Online parenting courses protect kids against negative impacts of divorce

File photo

According to a recent study from the Arizona State University Department of Psychology, an online parenting skills programme for separating or divorcing parents reduces inter-parental conflict, enhances parenting quality, and lessens symptoms of anxiety and sadness in children.

The findings of the research were published in the journal 'Family Court Review'. Close to half of all marriages in the US end in divorce, affecting over 1 million children each year. These children are at an increased risk of struggling in school, experiencing mental health or substance use problems and engaging in risky sexual behavior.

“Most children bounce back after divorce, but anywhere between 25-33 per cent of children have significant problems, including academic challenges, mental health problems, risky sexual behavior and substance use," said Sharlene Wolchik, professor of psychology at ASU and first author on the paper.

“We showed that the online eNew Beginnings Program, which is based on 30 years of research into factors that help kids after divorce, benefits these children,” added Wolchik.

The researchers, led by Wolchik and Irwin Sandler, Regents' Professor of psychology emeritus at ASU, adapted an in-person parenting skills programme to be web-based and asynchronous, which meant parents could complete training sessions whenever they wanted and even on their phones.

The effectiveness of the eNew Beginnings Program was tested in a randomised controlled trial that included 131 participants who were randomly given access to the programme or assigned to a waitlist.

"Many divorcing parents are concerned about their children and might be frightened by the statistics they read that their children are at increased risk for negative outcomes. This study provides the strongest evidence to date of the positive impact of an online programme for divorcing and separating parents," Sandler said.

“Family court judges can use it as a tool to protect the wellbeing of children and to help parents through the process,” Sandler added.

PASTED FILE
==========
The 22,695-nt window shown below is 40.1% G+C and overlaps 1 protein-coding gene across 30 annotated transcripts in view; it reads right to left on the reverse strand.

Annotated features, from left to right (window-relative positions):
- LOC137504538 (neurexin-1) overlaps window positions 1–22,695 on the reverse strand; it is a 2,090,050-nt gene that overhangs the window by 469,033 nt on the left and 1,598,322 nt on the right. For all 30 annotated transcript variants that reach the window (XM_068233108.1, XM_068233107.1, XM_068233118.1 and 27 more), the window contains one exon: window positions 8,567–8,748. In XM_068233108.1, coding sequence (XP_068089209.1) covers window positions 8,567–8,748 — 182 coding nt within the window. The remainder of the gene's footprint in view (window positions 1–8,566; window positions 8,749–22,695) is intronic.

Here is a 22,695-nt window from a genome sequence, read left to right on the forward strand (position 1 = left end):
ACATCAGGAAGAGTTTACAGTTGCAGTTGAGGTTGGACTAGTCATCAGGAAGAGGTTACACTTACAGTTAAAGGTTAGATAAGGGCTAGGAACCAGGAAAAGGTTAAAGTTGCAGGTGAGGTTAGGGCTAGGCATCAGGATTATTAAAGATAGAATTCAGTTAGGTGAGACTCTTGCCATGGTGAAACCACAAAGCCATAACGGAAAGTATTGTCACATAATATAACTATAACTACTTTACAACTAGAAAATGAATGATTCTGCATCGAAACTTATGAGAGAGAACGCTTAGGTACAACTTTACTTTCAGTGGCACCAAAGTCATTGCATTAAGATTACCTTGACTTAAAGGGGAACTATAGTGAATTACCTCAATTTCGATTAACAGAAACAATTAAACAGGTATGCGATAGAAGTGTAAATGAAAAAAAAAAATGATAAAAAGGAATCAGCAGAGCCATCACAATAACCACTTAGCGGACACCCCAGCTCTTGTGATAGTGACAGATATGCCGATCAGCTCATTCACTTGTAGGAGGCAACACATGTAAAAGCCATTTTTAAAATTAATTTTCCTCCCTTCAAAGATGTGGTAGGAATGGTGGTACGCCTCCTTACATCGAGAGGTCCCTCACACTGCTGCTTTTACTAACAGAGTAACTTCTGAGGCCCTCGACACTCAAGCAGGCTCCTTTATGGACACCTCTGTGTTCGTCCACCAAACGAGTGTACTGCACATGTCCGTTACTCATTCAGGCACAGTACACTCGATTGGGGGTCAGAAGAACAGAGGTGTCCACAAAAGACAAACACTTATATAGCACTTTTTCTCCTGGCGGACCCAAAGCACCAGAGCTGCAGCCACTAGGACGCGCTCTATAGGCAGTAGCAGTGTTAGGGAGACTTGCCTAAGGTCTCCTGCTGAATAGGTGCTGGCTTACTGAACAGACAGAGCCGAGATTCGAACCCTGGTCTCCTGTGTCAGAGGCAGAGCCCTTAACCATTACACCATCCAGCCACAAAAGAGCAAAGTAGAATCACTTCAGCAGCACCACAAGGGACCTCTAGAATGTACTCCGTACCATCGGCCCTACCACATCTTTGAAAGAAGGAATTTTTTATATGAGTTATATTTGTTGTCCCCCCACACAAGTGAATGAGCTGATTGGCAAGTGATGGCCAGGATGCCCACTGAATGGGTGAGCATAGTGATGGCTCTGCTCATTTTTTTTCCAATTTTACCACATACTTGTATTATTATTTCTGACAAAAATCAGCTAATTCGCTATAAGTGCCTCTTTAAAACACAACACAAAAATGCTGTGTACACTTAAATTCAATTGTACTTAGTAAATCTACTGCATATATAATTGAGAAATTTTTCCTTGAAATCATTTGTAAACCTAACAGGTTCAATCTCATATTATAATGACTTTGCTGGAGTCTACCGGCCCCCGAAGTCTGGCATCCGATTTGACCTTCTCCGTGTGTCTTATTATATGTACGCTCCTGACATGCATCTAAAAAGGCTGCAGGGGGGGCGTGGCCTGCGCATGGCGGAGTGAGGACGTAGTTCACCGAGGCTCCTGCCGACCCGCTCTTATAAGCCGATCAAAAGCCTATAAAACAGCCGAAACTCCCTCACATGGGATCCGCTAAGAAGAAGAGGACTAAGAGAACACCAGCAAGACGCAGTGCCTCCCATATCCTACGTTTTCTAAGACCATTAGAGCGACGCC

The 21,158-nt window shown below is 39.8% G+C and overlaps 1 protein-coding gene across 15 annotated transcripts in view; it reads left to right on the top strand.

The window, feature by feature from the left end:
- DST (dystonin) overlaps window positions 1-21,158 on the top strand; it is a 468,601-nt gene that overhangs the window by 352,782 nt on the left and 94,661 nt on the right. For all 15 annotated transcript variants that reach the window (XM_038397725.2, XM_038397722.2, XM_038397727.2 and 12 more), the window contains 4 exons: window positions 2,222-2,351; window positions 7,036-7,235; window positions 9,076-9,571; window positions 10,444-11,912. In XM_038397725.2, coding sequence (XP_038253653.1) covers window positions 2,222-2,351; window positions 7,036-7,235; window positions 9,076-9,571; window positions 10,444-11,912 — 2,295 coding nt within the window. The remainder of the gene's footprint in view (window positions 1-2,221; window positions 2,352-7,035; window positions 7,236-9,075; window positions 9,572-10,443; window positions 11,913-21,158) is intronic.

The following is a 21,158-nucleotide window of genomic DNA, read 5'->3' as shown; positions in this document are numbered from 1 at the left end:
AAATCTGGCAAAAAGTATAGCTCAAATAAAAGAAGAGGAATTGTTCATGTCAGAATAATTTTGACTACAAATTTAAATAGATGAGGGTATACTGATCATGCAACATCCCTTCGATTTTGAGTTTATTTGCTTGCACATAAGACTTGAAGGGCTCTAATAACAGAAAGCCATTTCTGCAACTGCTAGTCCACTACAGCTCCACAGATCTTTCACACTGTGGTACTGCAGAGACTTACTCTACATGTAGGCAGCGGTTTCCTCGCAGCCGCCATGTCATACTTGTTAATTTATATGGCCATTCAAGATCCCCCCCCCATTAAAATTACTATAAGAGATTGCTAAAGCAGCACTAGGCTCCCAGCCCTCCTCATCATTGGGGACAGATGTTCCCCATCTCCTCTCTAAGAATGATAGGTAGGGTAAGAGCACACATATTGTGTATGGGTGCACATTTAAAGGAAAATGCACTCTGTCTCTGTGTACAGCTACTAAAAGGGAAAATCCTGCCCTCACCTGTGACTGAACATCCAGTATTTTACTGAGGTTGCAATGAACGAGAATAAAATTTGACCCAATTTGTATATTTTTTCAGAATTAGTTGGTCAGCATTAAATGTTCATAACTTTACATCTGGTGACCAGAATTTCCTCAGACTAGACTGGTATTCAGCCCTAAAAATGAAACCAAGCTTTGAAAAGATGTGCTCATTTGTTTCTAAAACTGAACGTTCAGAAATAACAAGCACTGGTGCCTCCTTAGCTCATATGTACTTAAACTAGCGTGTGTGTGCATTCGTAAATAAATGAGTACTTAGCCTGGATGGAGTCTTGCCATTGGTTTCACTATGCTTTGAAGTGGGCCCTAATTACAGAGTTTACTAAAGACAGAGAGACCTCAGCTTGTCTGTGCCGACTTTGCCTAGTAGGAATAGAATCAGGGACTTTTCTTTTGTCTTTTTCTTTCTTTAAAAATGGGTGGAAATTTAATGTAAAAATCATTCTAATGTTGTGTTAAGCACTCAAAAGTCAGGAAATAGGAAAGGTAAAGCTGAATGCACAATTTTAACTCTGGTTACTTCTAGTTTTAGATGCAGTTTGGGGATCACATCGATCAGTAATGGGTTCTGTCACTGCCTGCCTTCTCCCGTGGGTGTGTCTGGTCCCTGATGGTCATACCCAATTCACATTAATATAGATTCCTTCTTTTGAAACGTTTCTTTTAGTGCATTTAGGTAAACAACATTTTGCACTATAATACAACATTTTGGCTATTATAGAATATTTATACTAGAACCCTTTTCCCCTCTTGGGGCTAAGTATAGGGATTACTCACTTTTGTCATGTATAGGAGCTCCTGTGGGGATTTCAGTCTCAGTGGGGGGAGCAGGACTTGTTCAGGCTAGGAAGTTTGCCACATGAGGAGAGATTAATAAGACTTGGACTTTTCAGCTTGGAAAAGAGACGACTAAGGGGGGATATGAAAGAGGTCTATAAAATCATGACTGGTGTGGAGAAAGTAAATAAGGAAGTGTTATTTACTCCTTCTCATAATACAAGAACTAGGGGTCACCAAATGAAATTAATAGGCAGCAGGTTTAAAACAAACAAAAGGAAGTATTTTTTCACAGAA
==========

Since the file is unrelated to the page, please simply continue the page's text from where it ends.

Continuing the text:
The eNew Beginnings Program consists of 10 sessions that focus on parenting quality and inter-parental conflict, which directly contribute to mental health problems in children after divorce or separation.

To test how well the programme worked, the study used evaluations from both parents enrolled in the course and their children. Parents and children reported that the course improved parenting quality and reduced anxiety and depression symptoms in kids.

Both also reported reduced conflict between parents. The size of the reduction in inter-parental conflict was greater for the online programme than the in-person version.

“We were surprised that the effects of the online programme were stronger than the in-person programme. The eNew Beginnings Program was designed to be highly interactive and engaging in its focus on teaching parents how to identify obstacles to practicing the skills they learn, which is a key part of the programme,” Wolchik said.

The online programme also had a better completion rate than the in-person version, likely because the asynchronous format allowed participants to pause and come back at any time. Among those participants who completed the first session, 16 per cent finished the in-person version, but 60 per cent finished the eNew Beginnings Program.

“That completion rate is unusual for programmes like this. The eNew Beginnings Program was designed to accessible, and more than half of the participants completed the sessions on their smart phone,” Sandler said.

Wolchik and Sandler have been working for years to expand access to the New Beginnings Program because they know it works. The in-person programme is expensive; they estimate it costs approximately USD 700 per family and the combination of having to train facilitators with the scheduling constraints of parents who are balancing work and childcare likely contributed to the low programme completion rate.

“We have been working for a long time to disseminate this programme and our frustration with the expense and other hurdles is what led us to turn to the web. We are thrilled that the eNew Beginnings Program works just as well,” Sandler said.

Over 80 per cent of the participants said that family courts should recommend divorcing or separating parents complete the eNew Beginnings Program.